“At the state level, we are going to go through their environmental sanitation board, Inland Revenue Board, among others, to check insurance, and that is why we need to have offices in those states. Any public building or property ought to have insurance and fire brigade will help us enforce this,” he pointed out.
Speaking in an exclusive interview with this medium, the Executive Secretary/CEO, Nigerian Council of Registered Insurance Brokers (NCRIB), Fatai Adegbenro, charged the federal, states and local governments to lead by example by insuring all their assets, including public buildings, to increase insurance penetration and profitability.
NAICOM orders micro-insurance firms to take new licenses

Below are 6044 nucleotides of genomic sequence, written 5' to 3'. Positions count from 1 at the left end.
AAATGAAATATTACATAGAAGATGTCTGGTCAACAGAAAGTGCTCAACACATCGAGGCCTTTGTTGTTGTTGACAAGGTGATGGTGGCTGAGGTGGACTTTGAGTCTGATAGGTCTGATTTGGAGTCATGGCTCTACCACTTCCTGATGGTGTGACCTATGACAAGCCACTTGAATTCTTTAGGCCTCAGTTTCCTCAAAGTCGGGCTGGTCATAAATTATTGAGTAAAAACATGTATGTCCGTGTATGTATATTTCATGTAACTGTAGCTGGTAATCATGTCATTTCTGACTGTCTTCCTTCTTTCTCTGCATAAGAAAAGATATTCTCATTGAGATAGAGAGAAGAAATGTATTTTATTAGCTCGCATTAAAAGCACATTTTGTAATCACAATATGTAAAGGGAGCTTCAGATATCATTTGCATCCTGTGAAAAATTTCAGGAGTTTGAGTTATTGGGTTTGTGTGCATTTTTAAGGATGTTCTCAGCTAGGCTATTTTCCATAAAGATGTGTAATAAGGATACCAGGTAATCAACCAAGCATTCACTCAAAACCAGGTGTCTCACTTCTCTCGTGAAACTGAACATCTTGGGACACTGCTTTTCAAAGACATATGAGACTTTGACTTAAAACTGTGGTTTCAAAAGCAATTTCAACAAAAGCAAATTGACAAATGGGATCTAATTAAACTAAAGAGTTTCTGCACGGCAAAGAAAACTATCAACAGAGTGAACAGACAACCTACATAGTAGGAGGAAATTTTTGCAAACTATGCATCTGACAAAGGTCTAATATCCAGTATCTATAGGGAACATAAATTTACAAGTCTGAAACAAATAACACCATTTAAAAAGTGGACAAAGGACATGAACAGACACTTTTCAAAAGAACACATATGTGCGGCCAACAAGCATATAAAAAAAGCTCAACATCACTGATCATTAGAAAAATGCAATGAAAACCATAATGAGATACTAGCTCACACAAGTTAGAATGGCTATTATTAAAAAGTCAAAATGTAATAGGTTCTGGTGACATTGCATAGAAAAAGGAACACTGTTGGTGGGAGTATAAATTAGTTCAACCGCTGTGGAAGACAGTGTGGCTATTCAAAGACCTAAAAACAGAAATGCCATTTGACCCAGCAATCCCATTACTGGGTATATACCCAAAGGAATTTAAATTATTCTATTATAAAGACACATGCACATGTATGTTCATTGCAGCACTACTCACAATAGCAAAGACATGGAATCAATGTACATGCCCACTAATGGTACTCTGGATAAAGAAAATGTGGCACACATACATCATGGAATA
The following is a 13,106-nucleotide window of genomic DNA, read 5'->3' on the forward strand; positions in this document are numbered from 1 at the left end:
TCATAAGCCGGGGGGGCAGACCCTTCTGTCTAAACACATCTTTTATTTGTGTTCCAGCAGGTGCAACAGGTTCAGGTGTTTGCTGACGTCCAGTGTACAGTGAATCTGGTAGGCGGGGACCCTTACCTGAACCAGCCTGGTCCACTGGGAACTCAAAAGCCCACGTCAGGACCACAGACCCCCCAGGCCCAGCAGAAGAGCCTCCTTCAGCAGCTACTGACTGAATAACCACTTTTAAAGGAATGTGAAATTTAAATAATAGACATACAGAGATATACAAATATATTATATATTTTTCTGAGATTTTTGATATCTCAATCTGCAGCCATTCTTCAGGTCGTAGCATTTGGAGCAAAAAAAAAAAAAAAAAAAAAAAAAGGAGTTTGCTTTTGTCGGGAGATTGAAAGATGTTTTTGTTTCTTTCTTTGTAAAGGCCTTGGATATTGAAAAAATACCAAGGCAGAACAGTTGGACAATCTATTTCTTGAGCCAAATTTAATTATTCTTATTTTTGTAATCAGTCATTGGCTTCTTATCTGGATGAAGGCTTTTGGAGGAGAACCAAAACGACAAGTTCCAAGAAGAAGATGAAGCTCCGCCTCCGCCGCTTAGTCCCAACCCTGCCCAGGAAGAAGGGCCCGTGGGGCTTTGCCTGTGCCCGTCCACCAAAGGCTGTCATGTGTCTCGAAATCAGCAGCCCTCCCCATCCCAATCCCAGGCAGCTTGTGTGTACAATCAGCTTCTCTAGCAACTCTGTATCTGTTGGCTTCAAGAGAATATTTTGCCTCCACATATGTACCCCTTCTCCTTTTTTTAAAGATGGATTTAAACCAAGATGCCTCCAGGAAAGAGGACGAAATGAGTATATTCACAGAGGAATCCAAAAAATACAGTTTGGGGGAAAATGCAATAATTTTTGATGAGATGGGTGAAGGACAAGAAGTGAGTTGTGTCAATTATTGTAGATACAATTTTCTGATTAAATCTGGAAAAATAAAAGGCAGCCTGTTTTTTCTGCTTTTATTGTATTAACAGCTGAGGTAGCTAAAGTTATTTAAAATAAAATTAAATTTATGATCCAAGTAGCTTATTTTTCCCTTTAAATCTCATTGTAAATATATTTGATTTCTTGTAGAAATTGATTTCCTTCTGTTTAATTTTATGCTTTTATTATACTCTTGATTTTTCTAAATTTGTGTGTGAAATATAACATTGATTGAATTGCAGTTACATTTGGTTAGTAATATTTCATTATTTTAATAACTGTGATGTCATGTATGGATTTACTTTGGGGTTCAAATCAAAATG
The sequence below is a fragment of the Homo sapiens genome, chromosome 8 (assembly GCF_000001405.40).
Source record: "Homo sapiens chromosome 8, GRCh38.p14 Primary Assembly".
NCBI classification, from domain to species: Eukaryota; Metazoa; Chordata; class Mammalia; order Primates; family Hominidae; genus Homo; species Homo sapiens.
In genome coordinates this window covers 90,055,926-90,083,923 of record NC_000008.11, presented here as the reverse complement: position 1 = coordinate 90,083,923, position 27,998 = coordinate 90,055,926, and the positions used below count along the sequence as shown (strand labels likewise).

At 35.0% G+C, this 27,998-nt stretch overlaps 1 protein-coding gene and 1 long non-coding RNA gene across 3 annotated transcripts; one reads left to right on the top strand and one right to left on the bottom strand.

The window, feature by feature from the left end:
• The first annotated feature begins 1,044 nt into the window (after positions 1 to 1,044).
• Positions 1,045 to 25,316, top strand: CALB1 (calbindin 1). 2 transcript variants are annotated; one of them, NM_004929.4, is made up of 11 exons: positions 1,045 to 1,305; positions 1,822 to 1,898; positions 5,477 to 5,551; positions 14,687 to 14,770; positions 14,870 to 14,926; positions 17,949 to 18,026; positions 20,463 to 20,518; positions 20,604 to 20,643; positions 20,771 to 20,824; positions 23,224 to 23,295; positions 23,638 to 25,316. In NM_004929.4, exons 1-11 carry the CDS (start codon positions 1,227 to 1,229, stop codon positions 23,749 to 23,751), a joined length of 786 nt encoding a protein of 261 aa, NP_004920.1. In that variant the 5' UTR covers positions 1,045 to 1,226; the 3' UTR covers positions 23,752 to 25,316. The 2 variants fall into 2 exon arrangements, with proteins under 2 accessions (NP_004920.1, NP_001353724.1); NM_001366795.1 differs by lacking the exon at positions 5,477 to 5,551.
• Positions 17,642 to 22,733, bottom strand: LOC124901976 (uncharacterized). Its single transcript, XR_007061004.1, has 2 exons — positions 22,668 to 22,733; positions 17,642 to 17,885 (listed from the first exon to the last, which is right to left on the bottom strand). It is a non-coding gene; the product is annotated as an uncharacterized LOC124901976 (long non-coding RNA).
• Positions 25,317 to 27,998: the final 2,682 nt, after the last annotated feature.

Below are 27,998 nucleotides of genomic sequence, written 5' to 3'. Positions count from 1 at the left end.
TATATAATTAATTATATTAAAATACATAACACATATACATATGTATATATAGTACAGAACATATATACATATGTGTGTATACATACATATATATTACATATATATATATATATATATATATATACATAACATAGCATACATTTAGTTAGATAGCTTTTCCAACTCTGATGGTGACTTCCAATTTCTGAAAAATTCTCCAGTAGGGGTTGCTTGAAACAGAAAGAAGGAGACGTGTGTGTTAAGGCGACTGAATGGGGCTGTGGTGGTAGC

The National Insurance Commission (NAICOM) has called on the 17 insurance companies that are already selling microinsurance products through the window operations to acquire fresh licence within a period of 18 months.
The ultimatum was issued in the revised microinsurance guideline and reaffirmed by the Commissioner for Insurance, Mohammed Kari, at a seminar organised by NAICOM for Insurance Journalists in Benin City, Edo State.
Kari, who was represented by Deputy Commissioner Technical, National Insurance Commission, Sunday Thomas, at the event, noted that, in case any of the concerned insurance firms failed to acquire fresh license, those with non-life Microinsurance products should wind up their operations, within 18 months while those with life classes should not later than 24 months transfer the life classes to dedicated Microinsurance company within this period.